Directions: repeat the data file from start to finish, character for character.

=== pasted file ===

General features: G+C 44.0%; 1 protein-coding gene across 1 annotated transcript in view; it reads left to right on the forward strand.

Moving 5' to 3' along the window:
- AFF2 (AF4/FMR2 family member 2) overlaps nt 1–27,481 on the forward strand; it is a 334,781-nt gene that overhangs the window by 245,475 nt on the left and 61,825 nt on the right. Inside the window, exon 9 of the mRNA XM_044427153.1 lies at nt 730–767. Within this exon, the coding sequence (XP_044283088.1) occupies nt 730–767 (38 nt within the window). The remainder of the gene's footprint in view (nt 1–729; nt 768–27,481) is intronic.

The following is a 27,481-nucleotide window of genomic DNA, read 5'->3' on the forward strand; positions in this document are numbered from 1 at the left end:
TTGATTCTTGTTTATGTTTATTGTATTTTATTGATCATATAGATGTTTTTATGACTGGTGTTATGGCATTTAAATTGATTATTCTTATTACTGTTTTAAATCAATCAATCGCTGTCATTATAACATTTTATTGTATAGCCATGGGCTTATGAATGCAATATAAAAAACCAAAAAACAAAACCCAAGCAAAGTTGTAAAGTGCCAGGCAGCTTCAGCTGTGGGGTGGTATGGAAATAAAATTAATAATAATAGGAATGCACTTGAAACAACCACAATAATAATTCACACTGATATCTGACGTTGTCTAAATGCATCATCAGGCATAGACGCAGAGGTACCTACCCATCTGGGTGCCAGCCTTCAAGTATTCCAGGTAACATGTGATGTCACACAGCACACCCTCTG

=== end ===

General features: G+C 44.0%; 1 protein-coding gene across 1 annotated transcript in view; it reads left to right on the forward strand.

Moving 5' to 3' along the window:
- AFF2 (AF4/FMR2 family member 2) overlaps nt 1–27,481 on the forward strand; it is a 334,781-nt gene that overhangs the window by 245,475 nt on the left and 61,825 nt on the right. Inside the window, exon 9 of the mRNA XM_044427153.1 lies at nt 730–767. Within this exon, the coding sequence (XP_044283088.1) occupies nt 730–767 (38 nt within the window). The remainder of the gene's footprint in view (nt 1–729; nt 768–27,481) is intronic.

The following is a 27,481-nucleotide window of genomic DNA, read 5'->3' on the forward strand; positions in this document are numbered from 1 at the left end:
TTGATTCTTGTTTATGTTTATTGTATTTTATTGATCATATAGATGTTTTTATGACTGGTGTTATGGCATTTAAATTGATTATTCTTATTACTGTTTTAAATCAATCAATCGCTGTCATTATAACATTTTATTGTATAGCCATGGGCTTATGAATGCAATATAAAAAACCAAAAAACAAAACCCAAGCAAAGTTGTAAAGTGCCAGGCAGCTTCAGCTGTGGGGTGGTATGGAAATAAAATTAATAATAATAGGAATGCACTTGAAACAACCACAATAATAATTCACACTGATATCTGACGTTGTCTAAATGCATCATCAGGCATAGACGCAGAGGTACCTACCCATCTGGGTGCCAGCCTTCAAGTATTCCAGGTAACATGTGATGTCACACAGCACACCCTCTG